Microkhan by Brendan I. Koerner

Entries Tagged as 'food'

The Circle of Life

October 8th, 2013 · 3 Comments

Fact-checking Tasmania’s claim to be the roadkill capital of the world is no easy feat, since few of its potential competitors (we’re looking at you, Madagascar) keep accurate statistics regarding flattened wildlife. One thing that is certain, however, is that the remote Australian state is a tireless innovator in the roadkill space, dedicating vast resources […]

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Lord of the Elvers

April 8th, 2013 · No Comments

If you want to know why elver-related crime is on the rise in Maine (and elsewhere), look no further than the chart above, which shows just how valuable those wriggly little creatures have become in the past few years. As this dissection of the political tussle over fishing licenses reveals, the Asian appetite for baby […]

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The Simple Can Be So Difficult

December 27th, 2012 · No Comments

A few days before Christmas, a milestone of sorts was reached at the Bangladesh University of Engineering and Technology: for the first time ever, a few eggs were cooked on a kerosene stove. This was significant not because of the quality of the meal produced, but rather because the stove generated eight watts of electricity […]

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The Forces Arrayed Against Nachos

February 24th, 2012 · 3 Comments

I’m a sucker for creative metrics, such as measuring a creature’s ferocity by how quickly it can skeletonize a cow. One of my favorites is the way in which a nation’s development is assessed by how rapidly it’s being colonized by Western franchises. Take Indonesia, which is revealed here to be “opening a new convenience […]

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Legend of the Eggs

December 9th, 2011 · No Comments

I am regrettably a few days late in noting the untimely passing of Vasily Alexeev, the famed Soviet athlete who dominated the sport of weightlifting for most of the 1970s. Alexeev was an object of great fascination in the West, for he seemed to embody our deepest fears about the world behind the Iron Curtain: […]

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The Sea Dayaks Bid Adieu

October 5th, 2011 · No Comments

I’ve been slowly pulling together a post about the Iban alphabet, a rather convoluted form of written communication that is nonetheless making a comeback in a small corner of Borneo. In researching the esoteric matter, I came across this excellent illustrated document regarding the funerary rites of the so-called Sea Dayaks, who really know how […]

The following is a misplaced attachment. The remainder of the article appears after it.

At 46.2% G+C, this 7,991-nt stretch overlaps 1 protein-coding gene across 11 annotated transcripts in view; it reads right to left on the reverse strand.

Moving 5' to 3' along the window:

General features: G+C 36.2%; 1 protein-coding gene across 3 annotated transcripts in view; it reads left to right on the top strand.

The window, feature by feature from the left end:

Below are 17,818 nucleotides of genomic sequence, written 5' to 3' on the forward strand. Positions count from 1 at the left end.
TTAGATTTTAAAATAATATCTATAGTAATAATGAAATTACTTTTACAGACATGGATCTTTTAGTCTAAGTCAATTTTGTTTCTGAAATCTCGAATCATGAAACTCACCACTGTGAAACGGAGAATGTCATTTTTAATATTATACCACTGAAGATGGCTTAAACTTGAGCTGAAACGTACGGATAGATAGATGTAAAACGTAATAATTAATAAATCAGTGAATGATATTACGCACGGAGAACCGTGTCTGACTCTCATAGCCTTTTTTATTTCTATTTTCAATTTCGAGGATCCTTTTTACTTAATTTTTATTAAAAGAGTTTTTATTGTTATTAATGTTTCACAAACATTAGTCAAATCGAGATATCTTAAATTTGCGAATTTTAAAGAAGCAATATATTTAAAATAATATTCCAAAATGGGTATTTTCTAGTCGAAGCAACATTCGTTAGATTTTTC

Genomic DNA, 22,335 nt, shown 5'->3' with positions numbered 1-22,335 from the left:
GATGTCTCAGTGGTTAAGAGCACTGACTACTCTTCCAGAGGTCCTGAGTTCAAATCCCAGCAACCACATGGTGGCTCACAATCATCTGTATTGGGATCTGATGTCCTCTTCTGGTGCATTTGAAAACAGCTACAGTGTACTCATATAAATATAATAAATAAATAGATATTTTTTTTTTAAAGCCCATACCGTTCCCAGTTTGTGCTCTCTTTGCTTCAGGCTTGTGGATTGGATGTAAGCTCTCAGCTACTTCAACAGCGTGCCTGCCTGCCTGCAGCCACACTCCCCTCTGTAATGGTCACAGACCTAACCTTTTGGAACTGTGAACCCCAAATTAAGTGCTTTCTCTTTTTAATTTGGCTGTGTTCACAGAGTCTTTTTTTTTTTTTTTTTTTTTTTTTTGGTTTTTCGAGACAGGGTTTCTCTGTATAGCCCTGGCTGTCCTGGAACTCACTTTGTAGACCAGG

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The Allure of Meat

July 13th, 2011 · 2 Comments

The crime rate in Bermuda is not particularly high, but I’m still surprised the island nation’s police force had time to solve a five-year-old cold case that was far from dastardly: the theft of $70 worth of meat from a home. The perpetrator of this not-so-sinister act was finally nabbed last month, after Bermudan cops […]

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Wishful Milking

June 6th, 2011 · No Comments

If you’re the sort who follows the more bizarre tidbits to emerge from the world of agribusiness, you’ve probably noticed that there’s been quite a stir about camel milk as of late. The United Arab Emirates, for one, has vowed to take advantage of relaxed European Union regulations regarding the import of the offbeat dairy […]

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The Patron Saint of Chi-Chi’s

April 13th, 2011 · No Comments

I’m working on a Wired piece that’s requiring some deep-diving into Patent Office history, and so I’ve recently been losing myself in Google’s nifty patents database (which is far more user-friendly than Uncle Sam’s). For some odd reason, I’ve found myself gravitating toward food-technology patents, since engineering innovation has obviously remade the American diet—and, by […]

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Edible Pigeons and the Misuse of Technology

April 7th, 2011 · 3 Comments

One of my favorite Ponzi schemes of recent vintage was Pigeon King International, which convinced thousands of cash-strapped farmers to raise so-called “rats of the sky” in backyard pens. The scam’s mastermind, Arlan Galbraith, claimed that poultry-loving North Americans were on the verge of falling in love with roasted squab, and that farmers who bred […]